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Replacement worker ban approved for Canada’s federal workplaces

‘Anti-scab’ legislation passes Senate, likely to become law sometime next year
The Senate has passed a government bill that would ban the use of replacement workers during a legal strike in a federally regulated workplace and it is now set to become law. An overall view of the Senate is shown in Ottawa on Tuesday, Nov. 23, 2021. THE CANADIAN PRESS/Adrian Wyld

Federally regulated workplaces will soon be banned from bringing in replacement workers during a legal strike, after the Senate passed a government bill Monday that is now set to become law.

The bill — known as “anti-scab” legislation — also sets a fine of up to $100,000 a day for employers who have replaced striking workers.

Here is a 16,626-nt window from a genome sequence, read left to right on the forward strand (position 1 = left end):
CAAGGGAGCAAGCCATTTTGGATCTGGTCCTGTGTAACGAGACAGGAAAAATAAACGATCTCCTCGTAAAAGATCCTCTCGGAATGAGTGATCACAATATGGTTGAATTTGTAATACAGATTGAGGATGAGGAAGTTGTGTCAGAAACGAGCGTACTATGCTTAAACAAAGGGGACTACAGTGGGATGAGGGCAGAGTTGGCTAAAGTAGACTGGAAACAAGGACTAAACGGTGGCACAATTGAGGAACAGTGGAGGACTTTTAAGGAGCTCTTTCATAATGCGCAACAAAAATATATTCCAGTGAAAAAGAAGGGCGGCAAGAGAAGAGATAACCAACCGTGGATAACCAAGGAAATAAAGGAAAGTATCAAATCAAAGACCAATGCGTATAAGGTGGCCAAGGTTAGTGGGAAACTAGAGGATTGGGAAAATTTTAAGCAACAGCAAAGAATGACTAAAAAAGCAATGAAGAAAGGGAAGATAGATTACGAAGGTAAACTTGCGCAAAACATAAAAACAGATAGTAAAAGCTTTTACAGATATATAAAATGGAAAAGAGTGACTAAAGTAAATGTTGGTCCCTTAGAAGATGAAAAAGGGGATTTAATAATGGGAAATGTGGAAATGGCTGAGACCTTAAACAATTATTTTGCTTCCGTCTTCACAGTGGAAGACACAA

The legislation was a key element of the Liberals’ political pact with the New Democrats, and passed through the House of Commons with unanimous support.

Union leaders have lauded the changes as a win for workers’ protections and bargaining power.

But the Canadian Chamber of Commerce warns small businesses and families that rely on essential services provided by federally regulated sectors could suffer as a result.

The new rules will come into effect one year after the bill receives royal assent.

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